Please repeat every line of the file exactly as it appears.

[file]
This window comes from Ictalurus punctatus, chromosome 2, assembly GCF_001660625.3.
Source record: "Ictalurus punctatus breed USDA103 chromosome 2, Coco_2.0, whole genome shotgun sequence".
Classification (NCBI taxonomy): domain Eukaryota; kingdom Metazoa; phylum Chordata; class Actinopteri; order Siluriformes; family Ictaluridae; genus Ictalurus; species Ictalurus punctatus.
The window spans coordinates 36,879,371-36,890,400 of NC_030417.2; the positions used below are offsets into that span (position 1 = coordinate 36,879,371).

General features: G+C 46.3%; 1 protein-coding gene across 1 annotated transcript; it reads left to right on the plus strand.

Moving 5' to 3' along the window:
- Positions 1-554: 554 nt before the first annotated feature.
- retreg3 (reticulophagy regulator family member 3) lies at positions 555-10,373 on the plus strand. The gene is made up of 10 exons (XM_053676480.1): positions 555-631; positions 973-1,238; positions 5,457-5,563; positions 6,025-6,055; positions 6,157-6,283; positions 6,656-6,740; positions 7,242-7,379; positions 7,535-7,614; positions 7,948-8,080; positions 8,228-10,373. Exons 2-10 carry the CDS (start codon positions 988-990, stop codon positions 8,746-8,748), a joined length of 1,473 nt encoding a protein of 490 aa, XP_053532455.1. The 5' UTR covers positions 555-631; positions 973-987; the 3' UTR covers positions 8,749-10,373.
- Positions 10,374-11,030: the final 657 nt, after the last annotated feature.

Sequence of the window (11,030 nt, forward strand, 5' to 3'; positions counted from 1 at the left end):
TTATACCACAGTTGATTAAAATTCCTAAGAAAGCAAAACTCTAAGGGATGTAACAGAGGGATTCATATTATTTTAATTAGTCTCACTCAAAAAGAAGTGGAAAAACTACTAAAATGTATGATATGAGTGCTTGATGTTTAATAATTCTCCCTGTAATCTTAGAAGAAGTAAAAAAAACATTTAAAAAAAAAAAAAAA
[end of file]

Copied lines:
This window comes from Ictalurus punctatus, chromosome 2, assembly GCF_001660625.3.
Source record: "Ictalurus punctatus breed USDA103 chromosome 2, Coco_2.0, whole genome shotgun sequence".
Classification (NCBI taxonomy): domain Eukaryota; kingdom Metazoa; phylum Chordata; class Actinopteri; order Siluriformes; family Ictaluridae; genus Ictalurus; species Ictalurus punctatus.
The window spans coordinates 36,879,371-36,890,400 of NC_030417.2; the positions used below are offsets into that span (position 1 = coordinate 36,879,371).

General features: G+C 46.3%; 1 protein-coding gene across 1 annotated transcript; it reads left to right on the plus strand.

Moving 5' to 3' along the window:
- Positions 1-554: 554 nt before the first annotated feature.
- retreg3 (reticulophagy regulator family member 3) lies at positions 555-10,373 on the plus strand. The gene is made up of 10 exons (XM_053676480.1): positions 555-631; positions 973-1,238; positions 5,457-5,563; positions 6,025-6,055; positions 6,157-6,283; positions 6,656-6,740; positions 7,242-7,379; positions 7,535-7,614; positions 7,948-8,080; positions 8,228-10,373. Exons 2-10 carry the CDS (start codon positions 988-990, stop codon positions 8,746-8,748), a joined length of 1,473 nt encoding a protein of 490 aa, XP_053532455.1. The 5' UTR covers positions 555-631; positions 973-987; the 3' UTR covers positions 8,749-10,373.
- Positions 10,374-11,030: the final 657 nt, after the last annotated feature.

Sequence of the window (11,030 nt, forward strand, 5' to 3'; positions counted from 1 at the left end):
TTATACCACAGTTGATTAAAATTCCTAAGAAAGCAAAACTCTAAGGGATGTAACAGAGGGATTCATATTATTTTAATTAGTCTCACTCAAAAAGAAGTGGAAAAACTACTAAAATGTATGATATGAGTGCTTGATGTTTAATAATTCTCCCTGTAATCTTAGAAGAAGTAAAAAAAACATTTAAAAAAAAAAAAAAA